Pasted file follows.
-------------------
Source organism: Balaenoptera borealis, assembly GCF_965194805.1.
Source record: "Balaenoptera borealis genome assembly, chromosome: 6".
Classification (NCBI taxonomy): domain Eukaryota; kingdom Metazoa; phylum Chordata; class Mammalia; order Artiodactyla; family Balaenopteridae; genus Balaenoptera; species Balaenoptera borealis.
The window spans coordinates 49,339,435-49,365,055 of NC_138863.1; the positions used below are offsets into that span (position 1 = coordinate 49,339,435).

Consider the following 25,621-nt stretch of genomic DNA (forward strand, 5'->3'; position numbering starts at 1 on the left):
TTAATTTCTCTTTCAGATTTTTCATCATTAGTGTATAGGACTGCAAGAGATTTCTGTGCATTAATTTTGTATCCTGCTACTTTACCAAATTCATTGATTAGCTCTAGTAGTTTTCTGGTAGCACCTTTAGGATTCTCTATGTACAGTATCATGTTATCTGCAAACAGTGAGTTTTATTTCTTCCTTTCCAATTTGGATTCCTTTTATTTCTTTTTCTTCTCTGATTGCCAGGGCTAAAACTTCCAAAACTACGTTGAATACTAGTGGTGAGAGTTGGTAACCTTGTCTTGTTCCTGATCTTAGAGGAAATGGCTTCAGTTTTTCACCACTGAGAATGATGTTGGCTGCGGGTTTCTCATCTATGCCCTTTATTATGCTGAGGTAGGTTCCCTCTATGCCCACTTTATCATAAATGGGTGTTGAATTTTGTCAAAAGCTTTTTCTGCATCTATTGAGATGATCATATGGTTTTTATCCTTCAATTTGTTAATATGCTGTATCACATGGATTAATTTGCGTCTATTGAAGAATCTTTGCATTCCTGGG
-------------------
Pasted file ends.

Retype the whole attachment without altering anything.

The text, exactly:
Source organism: Balaenoptera borealis, assembly GCF_965194805.1.
Source record: "Balaenoptera borealis genome assembly, chromosome: 6".
Classification (NCBI taxonomy): domain Eukaryota; kingdom Metazoa; phylum Chordata; class Mammalia; order Artiodactyla; family Balaenopteridae; genus Balaenoptera; species Balaenoptera borealis.
The window spans coordinates 49,339,435-49,365,055 of NC_138863.1; the positions used below are offsets into that span (position 1 = coordinate 49,339,435).

Consider the following 25,621-nt stretch of genomic DNA (forward strand, 5'->3'; position numbering starts at 1 on the left):
TTAATTTCTCTTTCAGATTTTTCATCATTAGTGTATAGGACTGCAAGAGATTTCTGTGCATTAATTTTGTATCCTGCTACTTTACCAAATTCATTGATTAGCTCTAGTAGTTTTCTGGTAGCACCTTTAGGATTCTCTATGTACAGTATCATGTTATCTGCAAACAGTGAGTTTTATTTCTTCCTTTCCAATTTGGATTCCTTTTATTTCTTTTTCTTCTCTGATTGCCAGGGCTAAAACTTCCAAAACTACGTTGAATACTAGTGGTGAGAGTTGGTAACCTTGTCTTGTTCCTGATCTTAGAGGAAATGGCTTCAGTTTTTCACCACTGAGAATGATGTTGGCTGCGGGTTTCTCATCTATGCCCTTTATTATGCTGAGGTAGGTTCCCTCTATGCCCACTTTATCATAAATGGGTGTTGAATTTTGTCAAAAGCTTTTTCTGCATCTATTGAGATGATCATATGGTTTTTATCCTTCAATTTGTTAATATGCTGTATCACATGGATTAATTTGCGTCTATTGAAGAATCTTTGCATTCCTGGG